Drug Deaths Continue to Soar in Connecticut
From Danbury Patch comes a disturbing story about the heartbreaking trend of soaring opiate deaths in Connecticut.
Unfortunately, in 2015, opiate deaths set a new record. What is alarming, are the rise in the number of accidental drug overdoses in Connecticut since 2012, which showed 357. In 2013, ADO rose to 495. There were 568 in 2014, and up to 723 in 2015.
The drug, Fentanyl, which is 80% more powerful than morphine, and hundreds of times more powerful than heroin, killed twice as many people in 2015 than it did in 2014 here in Connecticut. This is one of the nastiest drugs circulating all over the country. Fentanyl laced heroin is the combination that killed actor, Philip Seymour Hoffman.
So what's being done? Governor Dannel Malloy has proposed making it mandatory that primary emergency response providers are equipped and trained to administer the anti-overdose drug, Naloxone, better known as Narcan.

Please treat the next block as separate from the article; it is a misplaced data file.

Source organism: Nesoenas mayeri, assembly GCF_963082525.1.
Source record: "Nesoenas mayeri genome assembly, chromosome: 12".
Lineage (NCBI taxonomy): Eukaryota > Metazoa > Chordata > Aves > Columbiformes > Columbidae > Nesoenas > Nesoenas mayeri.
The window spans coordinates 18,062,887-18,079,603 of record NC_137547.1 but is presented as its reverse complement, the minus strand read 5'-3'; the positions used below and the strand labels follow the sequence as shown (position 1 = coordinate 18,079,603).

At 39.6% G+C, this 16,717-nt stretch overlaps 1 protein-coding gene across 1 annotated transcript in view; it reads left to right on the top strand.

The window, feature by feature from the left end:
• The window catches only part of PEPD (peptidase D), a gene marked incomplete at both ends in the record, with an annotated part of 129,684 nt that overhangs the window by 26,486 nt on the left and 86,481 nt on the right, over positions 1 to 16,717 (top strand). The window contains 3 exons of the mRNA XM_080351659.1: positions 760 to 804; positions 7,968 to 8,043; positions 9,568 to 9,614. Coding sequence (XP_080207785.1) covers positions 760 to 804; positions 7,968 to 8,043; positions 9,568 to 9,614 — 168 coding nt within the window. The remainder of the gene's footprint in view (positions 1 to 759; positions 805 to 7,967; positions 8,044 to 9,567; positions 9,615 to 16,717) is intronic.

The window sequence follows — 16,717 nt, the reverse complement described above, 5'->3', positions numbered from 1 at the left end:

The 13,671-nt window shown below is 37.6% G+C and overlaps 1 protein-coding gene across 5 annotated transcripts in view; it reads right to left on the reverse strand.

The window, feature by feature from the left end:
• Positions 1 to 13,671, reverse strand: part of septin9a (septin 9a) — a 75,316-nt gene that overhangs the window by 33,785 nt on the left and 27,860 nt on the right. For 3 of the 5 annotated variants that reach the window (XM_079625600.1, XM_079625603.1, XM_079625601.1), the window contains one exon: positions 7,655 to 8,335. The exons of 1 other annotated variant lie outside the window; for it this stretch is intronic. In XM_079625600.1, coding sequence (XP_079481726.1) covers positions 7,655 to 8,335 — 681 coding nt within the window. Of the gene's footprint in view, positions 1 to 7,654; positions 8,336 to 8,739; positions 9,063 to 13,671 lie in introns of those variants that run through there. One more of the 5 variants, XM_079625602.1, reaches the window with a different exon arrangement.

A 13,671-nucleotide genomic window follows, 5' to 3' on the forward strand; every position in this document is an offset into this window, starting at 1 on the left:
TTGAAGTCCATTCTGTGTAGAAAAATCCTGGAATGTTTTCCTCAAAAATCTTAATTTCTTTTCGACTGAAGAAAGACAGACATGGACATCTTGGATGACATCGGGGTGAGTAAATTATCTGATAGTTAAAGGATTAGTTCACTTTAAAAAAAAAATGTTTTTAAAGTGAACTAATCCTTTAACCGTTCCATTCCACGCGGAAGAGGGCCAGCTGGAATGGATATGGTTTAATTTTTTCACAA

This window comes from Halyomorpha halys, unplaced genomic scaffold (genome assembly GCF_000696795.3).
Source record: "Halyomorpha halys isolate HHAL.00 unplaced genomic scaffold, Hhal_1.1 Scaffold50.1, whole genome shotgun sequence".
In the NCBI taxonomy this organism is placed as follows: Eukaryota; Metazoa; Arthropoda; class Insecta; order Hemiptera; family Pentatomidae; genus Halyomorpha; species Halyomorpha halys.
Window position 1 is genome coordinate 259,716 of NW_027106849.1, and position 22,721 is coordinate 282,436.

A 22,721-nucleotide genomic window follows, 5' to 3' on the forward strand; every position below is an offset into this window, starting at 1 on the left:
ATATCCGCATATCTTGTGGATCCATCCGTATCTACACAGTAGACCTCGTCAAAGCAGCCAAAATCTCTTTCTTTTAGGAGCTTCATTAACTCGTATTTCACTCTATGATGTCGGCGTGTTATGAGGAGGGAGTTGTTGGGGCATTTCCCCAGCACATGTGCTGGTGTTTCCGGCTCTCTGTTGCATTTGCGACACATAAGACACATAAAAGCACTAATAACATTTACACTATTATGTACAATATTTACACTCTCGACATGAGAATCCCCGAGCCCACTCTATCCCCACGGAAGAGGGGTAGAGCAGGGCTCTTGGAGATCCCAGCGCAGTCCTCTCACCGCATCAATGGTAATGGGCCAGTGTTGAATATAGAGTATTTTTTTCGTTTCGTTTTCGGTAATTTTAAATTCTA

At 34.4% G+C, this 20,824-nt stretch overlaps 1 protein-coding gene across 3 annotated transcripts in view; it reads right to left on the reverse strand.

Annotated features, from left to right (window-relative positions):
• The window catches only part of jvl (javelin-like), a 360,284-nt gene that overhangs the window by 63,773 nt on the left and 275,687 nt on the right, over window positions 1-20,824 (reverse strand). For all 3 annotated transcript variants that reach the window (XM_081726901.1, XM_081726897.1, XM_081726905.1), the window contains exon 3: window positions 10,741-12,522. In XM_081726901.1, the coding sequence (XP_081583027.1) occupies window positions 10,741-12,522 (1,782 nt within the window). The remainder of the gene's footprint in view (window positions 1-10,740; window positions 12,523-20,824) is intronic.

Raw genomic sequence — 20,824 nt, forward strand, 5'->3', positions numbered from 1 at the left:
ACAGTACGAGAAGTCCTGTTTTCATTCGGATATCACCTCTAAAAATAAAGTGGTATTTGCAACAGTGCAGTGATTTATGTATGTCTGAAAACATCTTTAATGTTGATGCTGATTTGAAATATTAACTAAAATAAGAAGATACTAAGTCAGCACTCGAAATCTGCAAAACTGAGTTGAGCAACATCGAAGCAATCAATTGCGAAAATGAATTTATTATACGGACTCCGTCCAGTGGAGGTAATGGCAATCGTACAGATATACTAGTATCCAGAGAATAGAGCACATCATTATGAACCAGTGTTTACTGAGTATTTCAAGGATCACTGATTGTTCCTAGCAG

The Deputy Commissioner of the Department of Mental Health and Addiction Services, Nancy Navaretta, told Danbury Patch, "The availability of Narcan represents an opportunity for individuals to engage in treatment and start on the road to recovery."
If you feel your life is in danger from a potential drug overdose, call 9-1-1 immediately. For more information, feel free to call The Connecticut Poison Control Center at (800) 222-1222.